Boeing’s need for engineering talent from Embraer has been touched on by many media, including LNC. But a detailed analysis hasn’t been forthcoming, that we’ve seen.
Not discussed yet is the fact that new airplane programs at Boeing and Embraer wind down in 2021-22, leaving both companies in danger of facing the next decade without new products at a time when competition will be emerging.
The lack of new airplane programs endangers the engineering talent pool. For Boeing, this is already going to be critical as more than 5,500 engineers and technicians reach age 65 in the next 10 years.
Boeing’s New Midmarket Airplane, if launched, will address part of the company’s new product requirement after 2020. On the other hand, Embraer has no new product, although officials have discussed potentially launching a turboprop program.
Jan. 8, 2018, © Leeham Co.: This is going to be a year of transformations.
This might be viewed with puzzlement by some. After all, only minor-modification models will be entering service this year: the Airbus A350-1000, the Boeing 737-9, the Airbus A319neo and the Boeing 787-10. The first flight of the 737-7 should occur.
Flight testing continues for the Mitsubishi MRJ90, the COMAC C919 and Irkut MC-21.
The proposed deal between Airbus and Bombardier should receive government approvals this year. Talks between Boeing and Embraer may or may not result in a combination of some kind.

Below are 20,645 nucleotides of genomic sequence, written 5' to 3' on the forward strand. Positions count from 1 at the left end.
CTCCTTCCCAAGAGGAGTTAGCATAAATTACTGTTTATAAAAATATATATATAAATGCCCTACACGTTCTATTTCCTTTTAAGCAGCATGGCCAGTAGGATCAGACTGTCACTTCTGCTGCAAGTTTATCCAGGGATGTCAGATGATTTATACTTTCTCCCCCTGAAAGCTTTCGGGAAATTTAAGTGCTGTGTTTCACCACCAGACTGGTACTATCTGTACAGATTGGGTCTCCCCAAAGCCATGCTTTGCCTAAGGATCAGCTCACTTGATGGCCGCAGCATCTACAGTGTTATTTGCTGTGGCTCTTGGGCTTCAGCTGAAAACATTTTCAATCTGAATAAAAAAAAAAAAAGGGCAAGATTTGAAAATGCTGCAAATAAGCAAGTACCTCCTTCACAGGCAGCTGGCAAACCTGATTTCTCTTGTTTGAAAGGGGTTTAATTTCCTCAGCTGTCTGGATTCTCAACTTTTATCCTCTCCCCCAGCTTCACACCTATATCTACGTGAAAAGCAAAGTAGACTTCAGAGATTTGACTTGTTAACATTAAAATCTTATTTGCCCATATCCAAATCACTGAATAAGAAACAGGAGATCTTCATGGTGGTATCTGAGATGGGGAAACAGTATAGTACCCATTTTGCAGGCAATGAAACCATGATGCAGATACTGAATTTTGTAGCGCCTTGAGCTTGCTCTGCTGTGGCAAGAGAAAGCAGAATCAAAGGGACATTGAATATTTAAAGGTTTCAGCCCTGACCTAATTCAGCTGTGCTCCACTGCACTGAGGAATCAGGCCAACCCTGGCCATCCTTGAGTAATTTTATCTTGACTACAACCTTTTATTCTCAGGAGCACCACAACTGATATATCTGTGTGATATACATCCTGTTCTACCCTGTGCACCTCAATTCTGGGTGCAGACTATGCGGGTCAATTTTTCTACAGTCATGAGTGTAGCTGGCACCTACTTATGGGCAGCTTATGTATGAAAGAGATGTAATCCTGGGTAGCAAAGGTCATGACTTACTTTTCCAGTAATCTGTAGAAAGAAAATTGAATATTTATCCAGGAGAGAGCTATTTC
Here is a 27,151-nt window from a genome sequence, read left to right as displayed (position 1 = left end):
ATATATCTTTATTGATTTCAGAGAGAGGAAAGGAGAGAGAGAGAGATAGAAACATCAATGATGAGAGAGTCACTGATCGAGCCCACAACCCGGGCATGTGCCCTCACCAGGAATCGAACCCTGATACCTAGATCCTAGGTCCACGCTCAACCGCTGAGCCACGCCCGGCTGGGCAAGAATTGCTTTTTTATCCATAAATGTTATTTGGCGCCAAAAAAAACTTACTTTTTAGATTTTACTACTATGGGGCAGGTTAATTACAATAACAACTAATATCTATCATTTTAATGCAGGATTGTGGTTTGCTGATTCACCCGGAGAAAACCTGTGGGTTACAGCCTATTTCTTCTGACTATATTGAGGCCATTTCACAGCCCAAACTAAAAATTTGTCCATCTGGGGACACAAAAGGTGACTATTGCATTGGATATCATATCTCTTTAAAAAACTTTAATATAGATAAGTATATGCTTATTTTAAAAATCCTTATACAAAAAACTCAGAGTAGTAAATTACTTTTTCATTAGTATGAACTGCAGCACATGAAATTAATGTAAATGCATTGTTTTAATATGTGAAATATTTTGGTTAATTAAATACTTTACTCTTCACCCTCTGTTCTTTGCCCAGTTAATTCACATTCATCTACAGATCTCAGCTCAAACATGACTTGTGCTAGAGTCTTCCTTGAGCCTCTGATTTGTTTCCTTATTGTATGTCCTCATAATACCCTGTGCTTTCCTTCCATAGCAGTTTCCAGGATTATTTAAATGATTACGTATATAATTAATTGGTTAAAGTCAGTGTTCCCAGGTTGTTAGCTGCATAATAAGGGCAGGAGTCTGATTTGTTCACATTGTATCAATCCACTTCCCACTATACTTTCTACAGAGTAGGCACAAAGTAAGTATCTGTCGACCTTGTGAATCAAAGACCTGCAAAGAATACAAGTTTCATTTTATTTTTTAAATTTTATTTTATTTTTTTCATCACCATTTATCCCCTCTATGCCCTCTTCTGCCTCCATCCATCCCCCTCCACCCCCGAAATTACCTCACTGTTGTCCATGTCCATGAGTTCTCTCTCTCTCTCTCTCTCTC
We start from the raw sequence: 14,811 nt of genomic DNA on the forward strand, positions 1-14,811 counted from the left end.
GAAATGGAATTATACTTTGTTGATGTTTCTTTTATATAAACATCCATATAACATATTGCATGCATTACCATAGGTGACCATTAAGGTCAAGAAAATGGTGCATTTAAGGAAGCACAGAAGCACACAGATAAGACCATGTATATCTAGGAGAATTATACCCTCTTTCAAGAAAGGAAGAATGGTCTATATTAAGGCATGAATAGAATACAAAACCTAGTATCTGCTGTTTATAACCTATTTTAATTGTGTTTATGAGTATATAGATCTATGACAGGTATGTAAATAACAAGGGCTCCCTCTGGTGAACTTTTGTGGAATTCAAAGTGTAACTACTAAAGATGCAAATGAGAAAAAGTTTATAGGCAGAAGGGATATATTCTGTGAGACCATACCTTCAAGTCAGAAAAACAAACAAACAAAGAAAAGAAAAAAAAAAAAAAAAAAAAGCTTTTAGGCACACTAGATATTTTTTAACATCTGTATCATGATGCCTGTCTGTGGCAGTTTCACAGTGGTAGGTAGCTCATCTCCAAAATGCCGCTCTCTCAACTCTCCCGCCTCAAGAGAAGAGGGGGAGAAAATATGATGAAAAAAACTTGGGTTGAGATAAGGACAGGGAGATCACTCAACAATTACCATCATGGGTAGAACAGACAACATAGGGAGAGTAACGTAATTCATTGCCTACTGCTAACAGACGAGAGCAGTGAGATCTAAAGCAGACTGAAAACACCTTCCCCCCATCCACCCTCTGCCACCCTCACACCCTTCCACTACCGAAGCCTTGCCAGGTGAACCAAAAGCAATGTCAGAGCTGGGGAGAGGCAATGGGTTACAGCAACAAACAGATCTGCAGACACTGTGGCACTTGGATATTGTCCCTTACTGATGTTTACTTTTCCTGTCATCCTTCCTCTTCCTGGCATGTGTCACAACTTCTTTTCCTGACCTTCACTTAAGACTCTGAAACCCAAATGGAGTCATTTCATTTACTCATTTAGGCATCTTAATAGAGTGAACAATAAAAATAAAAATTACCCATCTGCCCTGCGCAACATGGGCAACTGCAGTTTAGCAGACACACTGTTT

The Big Deal, however, resides in Everett (WA).
The Top 10 are a statistical listing of the most-viewed posts, not some judgment call on the part of LNC.
Here is the rundown.
Dec. 28, 2017, © Leeham Co.: It’s not often that levity appears in briefing papers in US government trade cases, but Delta Air Lines managed to draw LNC’s chuckle in its post-hearing brief in the Boeing-Bombardier trade case.
Delta’s introduction was novel to say the least.
Dec. 28, 2017, © Leeham Co.: Two thousand seventeen had to be a bittersweet year for Bombardier.
Despite landing two good, blue-chip orders in 2016—Air Canada and Delta Air Lines—it hadn’t achieved the “commercial momentum” hoped for. At long last, Letters of Intent for 31+30 and 12+12 orders and options were announced this year for the CS100 and CS300 from an Unidentified European carrier and Egyptair respectively. Officials hope to firm these up by the end of this year.